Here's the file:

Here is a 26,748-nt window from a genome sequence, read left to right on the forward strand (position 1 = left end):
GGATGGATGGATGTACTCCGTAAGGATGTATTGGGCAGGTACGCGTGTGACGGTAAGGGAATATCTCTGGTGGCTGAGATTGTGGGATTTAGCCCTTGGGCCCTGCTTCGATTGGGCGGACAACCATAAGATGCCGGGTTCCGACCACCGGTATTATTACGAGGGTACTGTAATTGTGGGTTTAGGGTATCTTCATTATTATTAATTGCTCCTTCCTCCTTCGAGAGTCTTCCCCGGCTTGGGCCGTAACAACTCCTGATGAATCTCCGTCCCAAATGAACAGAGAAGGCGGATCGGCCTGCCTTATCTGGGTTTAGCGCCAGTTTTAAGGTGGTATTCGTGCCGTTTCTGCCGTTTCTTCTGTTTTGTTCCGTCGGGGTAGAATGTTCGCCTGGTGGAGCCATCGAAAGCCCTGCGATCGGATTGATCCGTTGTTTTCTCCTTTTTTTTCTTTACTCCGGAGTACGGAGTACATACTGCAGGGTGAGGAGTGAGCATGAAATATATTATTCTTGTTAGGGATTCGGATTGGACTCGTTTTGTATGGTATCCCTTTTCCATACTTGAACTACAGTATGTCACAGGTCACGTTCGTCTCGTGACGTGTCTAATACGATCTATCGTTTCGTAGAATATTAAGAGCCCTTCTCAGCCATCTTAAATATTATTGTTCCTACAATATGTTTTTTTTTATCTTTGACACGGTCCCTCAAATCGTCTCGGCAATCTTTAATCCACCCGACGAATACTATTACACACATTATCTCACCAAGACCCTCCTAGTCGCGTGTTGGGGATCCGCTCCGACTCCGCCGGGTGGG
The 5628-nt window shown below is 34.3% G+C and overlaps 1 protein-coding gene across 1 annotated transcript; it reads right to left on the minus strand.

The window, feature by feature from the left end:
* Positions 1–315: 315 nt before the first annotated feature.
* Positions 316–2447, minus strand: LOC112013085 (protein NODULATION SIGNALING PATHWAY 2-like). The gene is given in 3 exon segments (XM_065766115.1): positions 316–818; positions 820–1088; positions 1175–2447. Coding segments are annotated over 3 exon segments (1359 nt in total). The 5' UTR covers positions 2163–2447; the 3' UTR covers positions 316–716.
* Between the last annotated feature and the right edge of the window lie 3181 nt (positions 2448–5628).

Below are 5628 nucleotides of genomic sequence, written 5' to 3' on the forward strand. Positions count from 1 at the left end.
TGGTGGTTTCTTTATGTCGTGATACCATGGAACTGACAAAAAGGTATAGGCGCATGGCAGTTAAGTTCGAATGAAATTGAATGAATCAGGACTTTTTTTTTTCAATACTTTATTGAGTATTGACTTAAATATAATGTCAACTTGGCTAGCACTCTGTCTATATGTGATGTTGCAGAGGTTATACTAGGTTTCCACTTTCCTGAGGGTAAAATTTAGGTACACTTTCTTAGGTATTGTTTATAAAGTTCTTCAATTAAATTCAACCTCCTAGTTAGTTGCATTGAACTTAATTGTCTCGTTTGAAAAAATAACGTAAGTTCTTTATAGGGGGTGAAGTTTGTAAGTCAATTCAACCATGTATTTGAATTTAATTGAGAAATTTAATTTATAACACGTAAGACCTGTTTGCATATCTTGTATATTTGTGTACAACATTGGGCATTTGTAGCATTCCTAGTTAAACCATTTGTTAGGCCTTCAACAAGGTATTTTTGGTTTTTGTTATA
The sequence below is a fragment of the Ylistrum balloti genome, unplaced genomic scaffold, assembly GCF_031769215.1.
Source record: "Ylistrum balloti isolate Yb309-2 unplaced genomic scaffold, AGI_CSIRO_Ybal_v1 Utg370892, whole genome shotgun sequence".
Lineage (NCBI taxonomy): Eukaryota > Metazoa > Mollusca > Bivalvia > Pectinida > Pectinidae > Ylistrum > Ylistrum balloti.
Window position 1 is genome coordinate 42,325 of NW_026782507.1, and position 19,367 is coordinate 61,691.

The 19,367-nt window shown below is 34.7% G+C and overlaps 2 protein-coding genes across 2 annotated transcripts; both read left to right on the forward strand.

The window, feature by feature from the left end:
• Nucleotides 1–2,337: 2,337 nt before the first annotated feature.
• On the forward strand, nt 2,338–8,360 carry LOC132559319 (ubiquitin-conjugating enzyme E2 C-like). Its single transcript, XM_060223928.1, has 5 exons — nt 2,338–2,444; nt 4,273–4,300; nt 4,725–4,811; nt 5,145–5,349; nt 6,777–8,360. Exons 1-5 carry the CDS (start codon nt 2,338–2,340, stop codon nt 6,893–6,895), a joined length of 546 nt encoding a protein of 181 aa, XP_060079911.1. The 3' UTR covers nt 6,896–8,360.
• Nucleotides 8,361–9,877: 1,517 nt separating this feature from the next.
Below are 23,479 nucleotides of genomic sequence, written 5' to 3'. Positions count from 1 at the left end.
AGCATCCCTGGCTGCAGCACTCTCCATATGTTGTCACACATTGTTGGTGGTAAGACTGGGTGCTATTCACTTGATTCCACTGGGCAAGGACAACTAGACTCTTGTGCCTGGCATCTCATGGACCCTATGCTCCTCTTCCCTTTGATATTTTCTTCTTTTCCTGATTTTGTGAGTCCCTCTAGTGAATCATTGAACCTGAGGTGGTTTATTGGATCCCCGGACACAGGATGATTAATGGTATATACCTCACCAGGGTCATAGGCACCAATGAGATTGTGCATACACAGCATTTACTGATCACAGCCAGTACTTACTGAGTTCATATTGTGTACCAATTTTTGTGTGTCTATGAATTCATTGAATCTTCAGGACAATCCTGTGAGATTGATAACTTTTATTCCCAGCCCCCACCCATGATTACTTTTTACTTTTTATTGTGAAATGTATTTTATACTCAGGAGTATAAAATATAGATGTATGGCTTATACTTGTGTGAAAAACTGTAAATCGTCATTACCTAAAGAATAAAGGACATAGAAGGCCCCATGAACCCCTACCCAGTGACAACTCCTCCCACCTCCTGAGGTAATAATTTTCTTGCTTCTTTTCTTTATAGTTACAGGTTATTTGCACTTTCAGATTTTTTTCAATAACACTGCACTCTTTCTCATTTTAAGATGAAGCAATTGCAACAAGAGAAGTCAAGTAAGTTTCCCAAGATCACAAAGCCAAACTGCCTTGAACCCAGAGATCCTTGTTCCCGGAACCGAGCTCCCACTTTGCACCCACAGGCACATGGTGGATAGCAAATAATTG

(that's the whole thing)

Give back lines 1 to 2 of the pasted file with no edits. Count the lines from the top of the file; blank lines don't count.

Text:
Here is a 26,748-nt window from a genome sequence, read left to right on the forward strand (position 1 = left end):
GGATGGATGGATGTACTCCGTAAGGATGTATTGGGCAGGTACGCGTGTGACGGTAAGGGAATATCTCTGGTGGCTGAGATTGTGGGATTTAGCCCTTGGGCCCTGCTTCGATTGGGCGGACAACCATAAGATGCCGGGTTCCGACCACCGGTATTATTACGAGGGTACTGTAATTGTGGGTTTAGGGTATCTTCATTATTATTAATTGCTCCTTCCTCCTTCGAGAGTCTTCCCCGGCTTGGGCCGTAACAACTCCTGATGAATCTCCGTCCCAAATGAACAGAGAAGGCGGATCGGCCTGCCTTATCTGGGTTTAGCGCCAGTTTTAAGGTGGTATTCGTGCCGTTTCTGCCGTTTCTTCTGTTTTGTTCCGTCGGGGTAGAATGTTCGCCTGGTGGAGCCATCGAAAGCCCTGCGATCGGATTGATCCGTTGTTTTCTCCTTTTTTTTCTTTACTCCGGAGTACGGAGTACATACTGCAGGGTGAGGAGTGAGCATGAAATATATTATTCTTGTTAGGGATTCGGATTGGACTCGTTTTGTATGGTATCCCTTTTCCATACTTGAACTACAGTATGTCACAGGTCACGTTCGTCTCGTGACGTGTCTAATACGATCTATCGTTTCGTAGAATATTAAGAGCCCTTCTCAGCCATCTTAAATATTATTGTTCCTACAATATGTTTTTTTTTATCTTTGACACGGTCCCTCAAATCGTCTCGGCAATCTTTAATCCACCCGACGAATACTATTACACACATTATCTCACCAAGACCCTCCTAGTCGCGTGTTGGGGATCCGCTCCGACTCCGCCGGGTGGG